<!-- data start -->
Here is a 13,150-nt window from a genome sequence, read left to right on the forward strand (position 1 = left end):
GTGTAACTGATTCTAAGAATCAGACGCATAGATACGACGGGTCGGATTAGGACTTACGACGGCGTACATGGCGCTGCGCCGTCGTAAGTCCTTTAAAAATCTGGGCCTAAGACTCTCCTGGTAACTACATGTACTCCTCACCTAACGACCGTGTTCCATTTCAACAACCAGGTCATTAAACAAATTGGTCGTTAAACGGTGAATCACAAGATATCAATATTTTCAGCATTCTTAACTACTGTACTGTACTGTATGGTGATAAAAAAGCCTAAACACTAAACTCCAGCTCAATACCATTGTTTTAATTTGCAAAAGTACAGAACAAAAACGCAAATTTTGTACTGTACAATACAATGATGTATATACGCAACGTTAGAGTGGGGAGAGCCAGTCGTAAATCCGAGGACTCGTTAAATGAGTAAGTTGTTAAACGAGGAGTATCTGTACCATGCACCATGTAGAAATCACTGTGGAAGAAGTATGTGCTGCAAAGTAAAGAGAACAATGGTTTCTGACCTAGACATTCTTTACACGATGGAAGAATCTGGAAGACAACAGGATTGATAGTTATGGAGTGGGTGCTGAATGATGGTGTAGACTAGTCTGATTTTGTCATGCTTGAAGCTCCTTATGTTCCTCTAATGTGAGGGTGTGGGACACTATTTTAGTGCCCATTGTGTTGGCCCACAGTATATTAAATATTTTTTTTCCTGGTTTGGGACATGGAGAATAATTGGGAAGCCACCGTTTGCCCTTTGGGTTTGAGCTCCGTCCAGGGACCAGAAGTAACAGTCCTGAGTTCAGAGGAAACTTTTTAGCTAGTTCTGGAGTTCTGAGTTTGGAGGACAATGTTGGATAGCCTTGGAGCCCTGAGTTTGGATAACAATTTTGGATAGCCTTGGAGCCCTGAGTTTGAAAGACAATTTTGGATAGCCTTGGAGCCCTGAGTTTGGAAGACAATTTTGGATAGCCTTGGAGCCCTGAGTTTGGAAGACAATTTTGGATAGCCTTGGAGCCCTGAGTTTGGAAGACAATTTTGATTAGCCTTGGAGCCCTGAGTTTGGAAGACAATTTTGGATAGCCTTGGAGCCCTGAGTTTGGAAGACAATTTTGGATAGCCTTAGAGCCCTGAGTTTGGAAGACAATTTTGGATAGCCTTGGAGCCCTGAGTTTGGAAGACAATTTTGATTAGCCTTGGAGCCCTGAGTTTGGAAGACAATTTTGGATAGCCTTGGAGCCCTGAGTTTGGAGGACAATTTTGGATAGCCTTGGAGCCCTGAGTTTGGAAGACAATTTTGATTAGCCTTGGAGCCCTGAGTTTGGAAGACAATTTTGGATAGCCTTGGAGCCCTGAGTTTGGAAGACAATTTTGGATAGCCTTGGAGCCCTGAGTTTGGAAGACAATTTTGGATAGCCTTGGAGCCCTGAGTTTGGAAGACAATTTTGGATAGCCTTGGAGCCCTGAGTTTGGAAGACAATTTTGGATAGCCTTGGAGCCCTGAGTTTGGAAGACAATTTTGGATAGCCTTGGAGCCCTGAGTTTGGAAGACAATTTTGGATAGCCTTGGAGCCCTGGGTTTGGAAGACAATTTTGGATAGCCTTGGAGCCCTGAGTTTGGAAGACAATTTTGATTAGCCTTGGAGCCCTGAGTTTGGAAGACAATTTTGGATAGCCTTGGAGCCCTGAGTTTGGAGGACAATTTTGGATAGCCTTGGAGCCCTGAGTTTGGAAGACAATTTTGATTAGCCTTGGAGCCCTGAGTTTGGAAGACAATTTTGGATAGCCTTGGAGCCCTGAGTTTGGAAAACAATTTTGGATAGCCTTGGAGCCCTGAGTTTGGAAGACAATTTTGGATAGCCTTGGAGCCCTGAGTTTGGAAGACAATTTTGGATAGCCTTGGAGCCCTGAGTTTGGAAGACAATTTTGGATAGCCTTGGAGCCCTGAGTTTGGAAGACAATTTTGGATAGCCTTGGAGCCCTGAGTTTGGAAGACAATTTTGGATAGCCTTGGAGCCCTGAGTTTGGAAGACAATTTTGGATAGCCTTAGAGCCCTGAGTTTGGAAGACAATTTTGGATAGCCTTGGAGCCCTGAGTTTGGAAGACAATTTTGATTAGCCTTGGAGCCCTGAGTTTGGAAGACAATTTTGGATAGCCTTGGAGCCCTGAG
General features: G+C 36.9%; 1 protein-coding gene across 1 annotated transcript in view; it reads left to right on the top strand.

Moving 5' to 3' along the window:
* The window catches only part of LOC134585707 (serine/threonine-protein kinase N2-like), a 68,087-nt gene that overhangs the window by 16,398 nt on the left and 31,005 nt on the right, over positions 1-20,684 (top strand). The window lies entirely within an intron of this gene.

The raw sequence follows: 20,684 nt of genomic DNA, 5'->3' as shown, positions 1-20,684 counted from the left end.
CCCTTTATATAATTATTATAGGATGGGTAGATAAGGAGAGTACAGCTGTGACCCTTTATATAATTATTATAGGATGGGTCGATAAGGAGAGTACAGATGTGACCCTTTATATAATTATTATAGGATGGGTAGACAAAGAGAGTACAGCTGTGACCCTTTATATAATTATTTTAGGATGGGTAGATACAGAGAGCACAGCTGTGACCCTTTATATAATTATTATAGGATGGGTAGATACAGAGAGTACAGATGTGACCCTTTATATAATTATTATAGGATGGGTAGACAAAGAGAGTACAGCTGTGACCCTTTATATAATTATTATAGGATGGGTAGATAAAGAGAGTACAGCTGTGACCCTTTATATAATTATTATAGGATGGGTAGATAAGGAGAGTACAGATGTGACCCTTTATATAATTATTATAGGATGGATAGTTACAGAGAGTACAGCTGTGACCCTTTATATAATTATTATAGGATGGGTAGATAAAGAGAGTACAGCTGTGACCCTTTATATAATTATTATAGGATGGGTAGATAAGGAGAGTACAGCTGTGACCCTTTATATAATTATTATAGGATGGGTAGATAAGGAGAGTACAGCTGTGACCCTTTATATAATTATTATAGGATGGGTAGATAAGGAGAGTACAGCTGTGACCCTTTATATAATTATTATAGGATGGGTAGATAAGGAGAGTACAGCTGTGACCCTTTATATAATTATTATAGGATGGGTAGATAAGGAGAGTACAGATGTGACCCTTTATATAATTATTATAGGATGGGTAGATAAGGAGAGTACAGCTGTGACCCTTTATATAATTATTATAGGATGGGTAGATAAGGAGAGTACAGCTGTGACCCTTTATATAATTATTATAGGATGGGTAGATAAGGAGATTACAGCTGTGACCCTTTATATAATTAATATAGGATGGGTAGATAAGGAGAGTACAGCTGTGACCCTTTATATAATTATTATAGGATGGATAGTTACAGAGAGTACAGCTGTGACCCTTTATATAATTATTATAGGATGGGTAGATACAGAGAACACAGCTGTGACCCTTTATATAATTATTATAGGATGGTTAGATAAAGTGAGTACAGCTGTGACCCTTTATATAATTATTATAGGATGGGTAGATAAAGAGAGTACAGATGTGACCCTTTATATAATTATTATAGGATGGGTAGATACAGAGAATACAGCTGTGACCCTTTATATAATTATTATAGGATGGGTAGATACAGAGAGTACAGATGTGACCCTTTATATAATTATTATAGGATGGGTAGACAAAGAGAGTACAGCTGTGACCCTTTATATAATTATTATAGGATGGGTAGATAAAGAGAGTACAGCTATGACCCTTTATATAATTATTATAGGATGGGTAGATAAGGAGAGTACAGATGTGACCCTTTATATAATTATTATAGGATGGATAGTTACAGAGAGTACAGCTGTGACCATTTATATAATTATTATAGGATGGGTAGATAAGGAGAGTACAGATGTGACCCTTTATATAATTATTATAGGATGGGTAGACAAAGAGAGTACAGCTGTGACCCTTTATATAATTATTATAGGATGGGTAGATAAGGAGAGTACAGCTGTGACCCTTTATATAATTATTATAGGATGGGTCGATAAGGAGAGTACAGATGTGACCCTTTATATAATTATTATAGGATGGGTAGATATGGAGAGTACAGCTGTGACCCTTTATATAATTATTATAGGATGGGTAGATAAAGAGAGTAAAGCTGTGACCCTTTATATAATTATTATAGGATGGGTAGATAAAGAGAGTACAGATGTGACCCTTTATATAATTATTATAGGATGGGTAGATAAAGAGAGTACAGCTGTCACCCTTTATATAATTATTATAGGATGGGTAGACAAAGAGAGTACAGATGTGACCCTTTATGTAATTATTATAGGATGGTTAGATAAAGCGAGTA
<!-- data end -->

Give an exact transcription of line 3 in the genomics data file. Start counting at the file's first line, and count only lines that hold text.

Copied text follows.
General features: G+C 36.9%; 1 protein-coding gene across 1 annotated transcript in view; it reads left to right on the top strand.